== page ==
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Root canal treatment

What is a root canal treatment?

You may need a root canal carrying out if you have a damaged tooth that has become infected, the aim is to remove the contaminated nerve pulp at the centre of the tooth, in order to stop the infection spreading to other areas of the mouth. Damage to the teeth may arise following an accident or questionable oral hygiene that has resulted in decay. It is described as a ‘root canal treatment’ because it is the root canal system that has to be excavated to solve the problem.

In what kind of circumstances might I require a root canal treatment?

There are lots of incidents that might lead to a root canal procedure, but they all cause the same problem – exposure of the pulp to bacteria and subsequent infection. If the nerves become inflamed for whatever reason, they cannot function correctly and will have to be removed in order to save the tooth.

Decay is probably the biggest cause of infection among adults in the UK, failure to properly clean away food debris and bacteria means plaque begins to build up. This sticky, yellow film holds acid and bacterial waste directly in contact with the surface of the teeth, eventually breaking down the porous enamel and creating a hole that reaches through to the central pulp chamber. This is a fairly slow process, but once it takes hold, there’s often no choice but to perform root canal to protect the rest of the teeth.

It’s not just a lazy attitude towards hygiene that can cause difficulties though, accidents happen to everyone in life and a sudden impact to the mouth or jaw can certainly lead to more problems than a few bruises. Even if you teeth may seem indestructible, they can still be cracked and broken if they are put under enough pressure. A fractured tooth is in danger of infection, and if the crack is deep enough, a root canal treatment may be necessary.

There are also some surgical procedures that can be troublesome, particularly if they are not performed correctly or aftercare instructions are not followed. Fillings may be too large or too small for the cavity they were intended to fill, they may even break free from the socket, once again exposing the pulp to the millions of bacteria that are inside the human mouth. At the Pearl Dental Clinic, you can be sure you are being referred to a qualified, experienced surgeon who will fix your problem with the minimum amount of discomfort and inconvenience. Give the clinic a call if you think you may need a root canal or you just want a professional to assess the condition of your teeth.

What is the root canal system?

The human tooth is quite a complex thing, it is made up of several layers of minerals, which vary in texture and strength, and the outer shell is the hardest of these, called the enamel. The layers have to be thick and durable to protect the delicate nervous system housed at the centre of the tooth, in a small soft tissue chamber. The root passes down below the gum line, essential for holding the tooth securely in place, and for connecting it to the rest of the body’s central nervous system. If infection is allowed past the outer layers, it will travel down the root (or roots) into the gums and beyond. It is important to stop this process before it does too much damage, a root canal procedure is the only way to get rid of the infected tissue and prevent further deterioration.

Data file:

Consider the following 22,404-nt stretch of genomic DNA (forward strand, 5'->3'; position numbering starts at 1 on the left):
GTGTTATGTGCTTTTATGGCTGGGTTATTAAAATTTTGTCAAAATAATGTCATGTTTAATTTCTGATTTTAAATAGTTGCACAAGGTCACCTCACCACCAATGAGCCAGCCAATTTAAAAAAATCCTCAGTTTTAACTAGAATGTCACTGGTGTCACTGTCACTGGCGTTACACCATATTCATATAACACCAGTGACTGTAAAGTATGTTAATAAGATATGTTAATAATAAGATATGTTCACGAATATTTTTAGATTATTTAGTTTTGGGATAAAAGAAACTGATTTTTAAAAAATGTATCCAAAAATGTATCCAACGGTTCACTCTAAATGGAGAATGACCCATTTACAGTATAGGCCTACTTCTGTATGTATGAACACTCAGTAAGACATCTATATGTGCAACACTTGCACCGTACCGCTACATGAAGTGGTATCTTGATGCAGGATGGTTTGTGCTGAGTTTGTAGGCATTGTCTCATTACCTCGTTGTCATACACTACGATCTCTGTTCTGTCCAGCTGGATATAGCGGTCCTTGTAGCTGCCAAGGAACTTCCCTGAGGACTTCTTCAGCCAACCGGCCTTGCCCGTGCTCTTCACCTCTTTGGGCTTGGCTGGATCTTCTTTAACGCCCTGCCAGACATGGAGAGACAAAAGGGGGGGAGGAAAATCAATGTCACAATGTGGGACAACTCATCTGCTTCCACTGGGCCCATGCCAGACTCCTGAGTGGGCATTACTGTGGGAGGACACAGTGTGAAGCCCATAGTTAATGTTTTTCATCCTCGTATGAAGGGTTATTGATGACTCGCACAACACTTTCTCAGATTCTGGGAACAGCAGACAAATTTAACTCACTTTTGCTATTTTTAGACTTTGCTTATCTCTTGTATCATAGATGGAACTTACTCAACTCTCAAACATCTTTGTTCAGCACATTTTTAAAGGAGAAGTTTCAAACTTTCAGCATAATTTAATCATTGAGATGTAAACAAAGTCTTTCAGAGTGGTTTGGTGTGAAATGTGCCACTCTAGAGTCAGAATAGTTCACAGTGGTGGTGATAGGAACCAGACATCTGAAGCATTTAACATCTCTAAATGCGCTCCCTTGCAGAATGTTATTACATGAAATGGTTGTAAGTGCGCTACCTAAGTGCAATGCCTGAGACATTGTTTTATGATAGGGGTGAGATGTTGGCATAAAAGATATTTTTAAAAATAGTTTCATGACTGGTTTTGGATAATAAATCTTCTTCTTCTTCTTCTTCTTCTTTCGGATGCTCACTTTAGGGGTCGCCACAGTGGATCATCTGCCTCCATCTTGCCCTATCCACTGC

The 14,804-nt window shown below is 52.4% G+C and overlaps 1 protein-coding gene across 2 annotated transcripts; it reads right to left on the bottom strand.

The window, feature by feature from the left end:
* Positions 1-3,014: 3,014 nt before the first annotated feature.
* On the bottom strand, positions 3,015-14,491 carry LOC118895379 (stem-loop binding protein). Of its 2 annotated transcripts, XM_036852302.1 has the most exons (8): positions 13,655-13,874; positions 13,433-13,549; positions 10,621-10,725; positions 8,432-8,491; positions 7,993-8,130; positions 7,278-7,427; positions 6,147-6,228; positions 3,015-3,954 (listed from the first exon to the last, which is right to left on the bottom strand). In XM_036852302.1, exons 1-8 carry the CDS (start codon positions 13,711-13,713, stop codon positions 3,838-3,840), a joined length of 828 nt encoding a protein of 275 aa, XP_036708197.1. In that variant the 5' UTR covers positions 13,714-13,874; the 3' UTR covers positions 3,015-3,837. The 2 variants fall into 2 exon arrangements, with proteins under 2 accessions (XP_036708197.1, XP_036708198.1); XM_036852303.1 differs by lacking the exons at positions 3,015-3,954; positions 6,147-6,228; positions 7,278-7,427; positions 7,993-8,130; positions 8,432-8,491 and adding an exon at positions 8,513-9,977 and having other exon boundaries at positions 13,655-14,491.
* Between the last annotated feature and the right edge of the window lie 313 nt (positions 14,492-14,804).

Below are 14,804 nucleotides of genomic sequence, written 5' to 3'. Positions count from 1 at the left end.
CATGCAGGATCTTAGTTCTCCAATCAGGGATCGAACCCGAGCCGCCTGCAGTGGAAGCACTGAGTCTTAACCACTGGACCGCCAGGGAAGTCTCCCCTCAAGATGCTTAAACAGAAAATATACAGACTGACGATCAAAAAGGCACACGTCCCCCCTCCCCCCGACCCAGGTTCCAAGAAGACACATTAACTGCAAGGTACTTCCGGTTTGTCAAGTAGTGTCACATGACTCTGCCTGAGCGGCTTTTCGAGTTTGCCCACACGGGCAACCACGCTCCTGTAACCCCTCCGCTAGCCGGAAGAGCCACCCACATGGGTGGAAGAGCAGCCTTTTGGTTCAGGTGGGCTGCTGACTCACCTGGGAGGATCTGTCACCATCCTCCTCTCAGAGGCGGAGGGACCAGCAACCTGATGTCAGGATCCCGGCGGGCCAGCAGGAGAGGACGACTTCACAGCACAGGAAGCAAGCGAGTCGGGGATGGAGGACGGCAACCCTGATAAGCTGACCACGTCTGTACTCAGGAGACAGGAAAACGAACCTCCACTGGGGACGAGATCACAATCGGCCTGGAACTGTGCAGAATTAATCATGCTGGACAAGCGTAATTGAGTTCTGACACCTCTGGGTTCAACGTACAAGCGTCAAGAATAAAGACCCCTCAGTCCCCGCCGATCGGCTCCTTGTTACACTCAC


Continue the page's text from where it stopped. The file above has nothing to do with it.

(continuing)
What happens during the root canal treatment?

Drilling holes and scraping out pulp does sound like a nasty business, but rest assured, you won’t feel any pain at all. Your dentist will administer a local anaesthetic and only begin the operation when the area is completely numb, if you are a particularly nervous patient, your dentist may choose to sedate you – this doesn’t mean that you will be asleep, just that you will feel more relaxed and less anxious in the chair. In some cases, the infection has damaged the tooth so extensively that there is no sensation left in it, anaesthetic may not be necessary in this circumstance, however, most patients would probably prefer one, just in case.

The dentist will then drill into the crown of the tooth to gain access to the pulp inside, and then with specialist tools they will remove it completely, leaving the chamber empty. It’s important that the space is thoroughly rinsed out at this stage, if even the tiniest piece of tissue is left behind, bacteria can multiply and infection will set in again. It’s also likely that the hole will have to be enlarged slightly to accommodate filling material, your dentist will use sanding and shaping tools to get it to the right size. Root canal spaces are typically quite narrow, which can make them trickier to fill than your average cavity.

The filling in the crown of the tooth itself can be made from amalgam or composite bonding. Mainly for aesthetic reasons, most patients opt for a composite filling; it has the colour and texture of a natural tooth, so it is harder to spot. After the treatment is completed, the tooth is without a nerve centre and can no longer function in the same way as other teeth; this weakens it and leaves it vulnerable to fractures. Most dentists will chose to place a dental crown over the top of the tooth, in order to protect it and make it appear more natural – this is particularly useful if the tooth is under a lot of pressure daily, from chewing and biting.

Millions of people have undergone this procedure with no ill effects, aside from the normal aches and pains associated with surgery. With adequate care, a treated tooth can last up to ten years, remaining functional and appearing no different from the rest of the teeth.